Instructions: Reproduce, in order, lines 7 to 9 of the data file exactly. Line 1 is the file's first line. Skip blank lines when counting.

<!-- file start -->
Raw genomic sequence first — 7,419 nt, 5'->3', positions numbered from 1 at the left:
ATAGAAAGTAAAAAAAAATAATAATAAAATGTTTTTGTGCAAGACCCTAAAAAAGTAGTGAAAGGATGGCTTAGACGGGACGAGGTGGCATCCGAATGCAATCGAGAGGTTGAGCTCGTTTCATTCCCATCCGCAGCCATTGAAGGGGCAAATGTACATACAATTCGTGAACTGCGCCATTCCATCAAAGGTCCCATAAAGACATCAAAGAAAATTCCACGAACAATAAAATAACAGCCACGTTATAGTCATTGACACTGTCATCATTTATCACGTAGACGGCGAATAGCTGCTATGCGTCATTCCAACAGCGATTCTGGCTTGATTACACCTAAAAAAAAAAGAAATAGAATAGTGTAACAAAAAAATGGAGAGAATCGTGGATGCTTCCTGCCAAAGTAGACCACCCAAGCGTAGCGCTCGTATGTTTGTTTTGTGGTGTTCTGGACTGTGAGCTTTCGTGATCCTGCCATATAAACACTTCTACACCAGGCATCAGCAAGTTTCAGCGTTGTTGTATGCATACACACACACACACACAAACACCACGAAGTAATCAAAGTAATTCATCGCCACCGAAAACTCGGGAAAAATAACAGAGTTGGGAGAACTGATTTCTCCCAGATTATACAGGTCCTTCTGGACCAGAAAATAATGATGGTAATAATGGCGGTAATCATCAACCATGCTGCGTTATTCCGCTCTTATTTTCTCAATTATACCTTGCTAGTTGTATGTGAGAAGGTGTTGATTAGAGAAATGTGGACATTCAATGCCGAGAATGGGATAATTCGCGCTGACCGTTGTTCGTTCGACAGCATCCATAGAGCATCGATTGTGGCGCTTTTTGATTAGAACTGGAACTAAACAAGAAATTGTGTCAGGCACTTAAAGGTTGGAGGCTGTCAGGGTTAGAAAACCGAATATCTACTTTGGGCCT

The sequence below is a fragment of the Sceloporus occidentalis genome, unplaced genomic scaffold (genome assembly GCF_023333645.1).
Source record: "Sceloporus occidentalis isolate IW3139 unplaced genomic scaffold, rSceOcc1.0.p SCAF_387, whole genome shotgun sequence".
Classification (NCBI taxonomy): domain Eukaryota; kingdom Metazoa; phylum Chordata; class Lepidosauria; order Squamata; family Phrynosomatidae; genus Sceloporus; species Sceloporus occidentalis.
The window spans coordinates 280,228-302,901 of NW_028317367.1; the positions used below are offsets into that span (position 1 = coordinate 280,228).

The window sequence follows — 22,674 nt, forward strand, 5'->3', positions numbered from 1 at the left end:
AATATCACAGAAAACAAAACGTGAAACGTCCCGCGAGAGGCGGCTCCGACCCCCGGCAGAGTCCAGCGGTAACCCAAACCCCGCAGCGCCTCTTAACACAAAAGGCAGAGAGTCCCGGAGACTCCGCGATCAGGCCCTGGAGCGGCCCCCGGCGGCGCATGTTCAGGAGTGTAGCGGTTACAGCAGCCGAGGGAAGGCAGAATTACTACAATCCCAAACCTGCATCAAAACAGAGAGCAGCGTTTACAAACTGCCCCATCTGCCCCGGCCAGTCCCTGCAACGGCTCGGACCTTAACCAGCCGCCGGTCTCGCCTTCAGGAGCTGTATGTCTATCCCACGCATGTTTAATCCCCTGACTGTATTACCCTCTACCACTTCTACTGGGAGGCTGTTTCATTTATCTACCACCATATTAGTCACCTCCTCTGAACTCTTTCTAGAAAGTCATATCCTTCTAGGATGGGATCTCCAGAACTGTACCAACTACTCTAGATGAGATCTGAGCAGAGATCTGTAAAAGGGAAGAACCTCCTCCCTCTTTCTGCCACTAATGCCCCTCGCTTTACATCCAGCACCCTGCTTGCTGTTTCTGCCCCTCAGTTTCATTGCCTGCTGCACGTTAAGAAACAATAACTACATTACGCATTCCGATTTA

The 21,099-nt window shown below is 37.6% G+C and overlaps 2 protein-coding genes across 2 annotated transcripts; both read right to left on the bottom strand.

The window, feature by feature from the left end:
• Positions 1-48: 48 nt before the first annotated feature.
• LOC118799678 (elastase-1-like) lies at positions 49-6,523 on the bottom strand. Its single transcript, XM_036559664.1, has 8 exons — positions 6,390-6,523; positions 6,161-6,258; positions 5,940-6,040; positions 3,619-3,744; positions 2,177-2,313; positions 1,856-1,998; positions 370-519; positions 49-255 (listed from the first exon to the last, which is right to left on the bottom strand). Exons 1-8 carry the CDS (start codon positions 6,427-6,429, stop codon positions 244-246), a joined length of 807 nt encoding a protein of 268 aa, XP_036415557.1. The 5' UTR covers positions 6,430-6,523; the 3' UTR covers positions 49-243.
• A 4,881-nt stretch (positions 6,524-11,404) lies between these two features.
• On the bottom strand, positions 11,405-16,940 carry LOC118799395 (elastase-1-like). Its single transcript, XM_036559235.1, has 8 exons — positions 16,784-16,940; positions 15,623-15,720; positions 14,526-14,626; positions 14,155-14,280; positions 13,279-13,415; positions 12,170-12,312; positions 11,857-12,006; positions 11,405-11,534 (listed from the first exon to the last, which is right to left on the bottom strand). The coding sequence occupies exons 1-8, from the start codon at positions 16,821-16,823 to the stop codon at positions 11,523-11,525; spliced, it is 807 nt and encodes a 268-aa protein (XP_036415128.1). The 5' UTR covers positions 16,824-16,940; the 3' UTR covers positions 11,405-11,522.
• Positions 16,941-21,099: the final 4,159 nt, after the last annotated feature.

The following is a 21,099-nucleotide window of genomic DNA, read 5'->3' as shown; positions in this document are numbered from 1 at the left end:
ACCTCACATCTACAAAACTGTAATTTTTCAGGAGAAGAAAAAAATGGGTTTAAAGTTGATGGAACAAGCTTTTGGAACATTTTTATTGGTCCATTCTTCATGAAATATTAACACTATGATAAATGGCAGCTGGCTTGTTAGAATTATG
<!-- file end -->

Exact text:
The window sequence follows — 22,674 nt, forward strand, 5'->3', positions numbered from 1 at the left end:
AATATCACAGAAAACAAAACGTGAAACGTCCCGCGAGAGGCGGCTCCGACCCCCGGCAGAGTCCAGCGGTAACCCAAACCCCGCAGCGCCTCTTAACACAAAAGGCAGAGAGTCCCGGAGACTCCGCGATCAGGCCCTGGAGCGGCCCCCGGCGGCGCATGTTCAGGAGTGTAGCGGTTACAGCAGCCGAGGGAAGGCAGAATTACTACAATCCCAAACCTGCATCAAAACAGAGAGCAGCGTTTACAAACTGCCCCATCTGCCCCGGCCAGTCCCTGCAACGGCTCGGACCTTAACCAGCCGCCGGTCTCGCCTTCAGGAGCTGTATGTCTATCCCACGCATGTTTAATCCCCTGACTGTATTACCCTCTACCACTTCTACTGGGAGGCTGTTTCATTTATCTACCACCATATTAGTCACCTCCTCTGAACTCTTTCTAGAAAGTCATATCCTTCTAGGATGGGATCTCCAGAACTGTACCAACTACTCTAGATGAGATCTGAGCAGAGATCTGTAAAAGGGAAGAACCTCCTCCCTCTTTCTGCCACTAATGCCCCTCGCTTTACATCCAGCACCCTGCTTGCTGTTTCTGCCCCTCAGTTTCATTGCCTGCTGCACGTTAAGAAACAATAACTACATTACGCATTCCGATTTA

The 21,099-nt window shown below is 37.6% G+C and overlaps 2 protein-coding genes across 2 annotated transcripts; both read right to left on the bottom strand.